Supreme Court: The 5-judge Constitution Bench of Sanjay Kishan Kaul, Sanjiv Khanna, Abhay S. Oka*, Vikram Nath and JK Maheshwari, JJ, has referred the issue relating to ex-communication of a person from the Dawoodi Bohra community to a larger bench and has observed that the same deserves to be tagged with the review petition of the Sabarimala Temple verdict that is pending for consideration before a 9-judge bench, after noticing similarity of issues in both the matters.
The Court was called upon to decide whether the view taken by a Constitution Bench in the case of Sardar Syedna Taher Saifuddin Saheb v. State of Bombay, (1962) Suppl. (2) SCR 496, requires reconsideration that had decided the validity of the Bombay Protection of Ex-communication Act, 1949.
In the said case, Sardar Syedna Taher Saifuddin Saheb, who was the 51st Dai-al-Mutlaq and the head of the Dawoodi Bohra community, challenged the Ex-communication Act on the ground that the same infringes the fundamental rights guaranteed under Articles 25 and 26 of the Constitution of India.
The Constitution Bench, by a majority, held that ex-communication amongst the Dawoodi Bohras forms an integral part of the management of the community. Hence, interference with the right to excommunicate amounts to interference with the right of the community to manage its own affairs in matters of religion. As the Ex-communication Act invalidates excommunication on any ground whatsoever including religious grounds, it was in clear violation of the right of the Dawoodi Bohra community guaranteed under Article 26 (b) of the Constitution of India.
In the case at hand, a writ petition was filed by the Central Board of Dawoodi Bohra Community for issuing a writ of mandamus directing the State Government to give effect to the provisions of the Ex-communication Act after reconsidering the decision of this Court in the case of Sardar Syedna case.
It is interesting to note that, meanwhile, the Maharashtra Protection of People from Social Boycott (Prevention, Prohibition and Redressal) Act, 2016 was also passed and by clause (c) of Section 20, the Ex-communication Act was repealed.
Maintainability of Writ Petition
The Court noted that the findings rendered by the majority view in the Sardar Syedna case are only in respect of the right of the head of the Dawoodi Bohra community to ex-communicate a member of the community. However, considering the definition of ‘community’ under Section 2(a) of the Excommunication Act, the applicability thereof was not confined only to the Dawoodi Bohra community.
As the provisions of the Excommunication Act were applicable to the practice of excommunication prevailing in different religions, castes or subcastes, while recording a finding regarding violation of Article26(b) only in relation to Dawoodi Bohra community, the entire Ex-communication Act could not have been declared void.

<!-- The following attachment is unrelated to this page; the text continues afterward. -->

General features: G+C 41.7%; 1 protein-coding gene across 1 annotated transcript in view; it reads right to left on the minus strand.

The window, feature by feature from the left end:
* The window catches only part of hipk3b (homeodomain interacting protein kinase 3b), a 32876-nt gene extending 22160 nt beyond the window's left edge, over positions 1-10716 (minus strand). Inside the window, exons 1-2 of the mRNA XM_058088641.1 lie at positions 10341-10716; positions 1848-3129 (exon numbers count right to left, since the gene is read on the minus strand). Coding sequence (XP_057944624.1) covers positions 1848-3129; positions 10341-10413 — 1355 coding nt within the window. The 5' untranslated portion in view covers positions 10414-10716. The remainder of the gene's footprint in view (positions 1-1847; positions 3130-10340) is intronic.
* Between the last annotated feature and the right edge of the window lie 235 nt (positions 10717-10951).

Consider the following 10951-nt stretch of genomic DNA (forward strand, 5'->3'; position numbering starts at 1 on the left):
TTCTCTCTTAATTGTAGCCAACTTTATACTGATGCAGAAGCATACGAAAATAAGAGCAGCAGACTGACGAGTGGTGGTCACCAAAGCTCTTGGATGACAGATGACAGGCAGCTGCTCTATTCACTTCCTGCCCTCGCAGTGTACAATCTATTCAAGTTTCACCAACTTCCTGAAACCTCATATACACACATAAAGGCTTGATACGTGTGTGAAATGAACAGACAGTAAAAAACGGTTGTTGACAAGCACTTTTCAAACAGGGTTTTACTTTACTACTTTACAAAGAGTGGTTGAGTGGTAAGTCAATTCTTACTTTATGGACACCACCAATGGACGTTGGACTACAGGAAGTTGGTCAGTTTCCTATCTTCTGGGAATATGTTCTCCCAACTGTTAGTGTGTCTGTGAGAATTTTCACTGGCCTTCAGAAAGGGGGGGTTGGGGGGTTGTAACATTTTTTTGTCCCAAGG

Therefore, the Court observed that even assuming that the view taken by the Constitution Bench is correct, the questions which certainly survives for consideration in the present day context are:
- whether the practice of ex-communication prevailing in other religions, castes or sub-castes is constitutionally valid.
- whether the power of the head of Dawoodi Bohra Community to ex-communicate its members is non-justiciable being protected under the umbrella of clause (b) of Article 26 of the Constitution.
Effect of ex-communication
The Court explained that a person who is ex-communicated by the community, will not be entitled to use the common property of the community and the burial/cremation grounds of the community. In a sense, such a person will virtually become untouchable (being banished or ostracized) within the community. In a given case, it will result in his civil death.
Further, even assuming that the ex-communication of members of the Dawoodi Bohra community is always made on religious grounds, the Court observed that the effect and consequences thereof, on the person excommunicated needs to be considered in the context of justiciable Constitutional rights.
“The ex-communication will have many civic consequences which will, prima facie, affect his fundamental right to live with dignity and the right to lead a meaningful life guaranteed by Article 21.”
Therefore, the Court said that it needs to be decided as to whether the right of the community to ex-communicate its members can be balanced with the other fundamental rights under Part III of the Constitution and in particular, Article 21
Overlapping Questions with those pending before a 9-judge bench in Sabarimala Temple Review case
The Court noticed that the following 2 out of the 7 questions framed by the 9-judge bench also need to be decided in the case hand:
“3. Whether the rights of a religious denomination under Article 26 of the Constitution of India are subject to other provisions of Part III of the Constitution of India apart from public order, morality and health?
4. What is the scope and extent of the word ‘morality’ under Articles 25 and 26 of the Constitution of India and whether it is meant to include Constitutional morality?”
Hence, as the exercise of balancing the rights under Article 26(b) with other rights under Part III and in particular Article 21 was not undertaken by the Constitution Bench in the Sardar Syedna case, the matter deserves to be tagged with Sabarimala Temple Review as the decision which will be rendered by the nine-Judge Bench in the said case will have a direct impact on the questions which arise for determination in this case.
[Central Board of Dawoodi Bohra Community v. State of Maharashtra, 2023 SCC OnLine SC 129, decided on 10.02.2023]
*Judgment authored by: Justice Abhay S. Oka
Appearances before the Court
For Petitioner: Senior Advocate Siddharth Bhatnagar
For Respondents: Senior Advocates Fali S. Nariman and Dariaus J. Khambata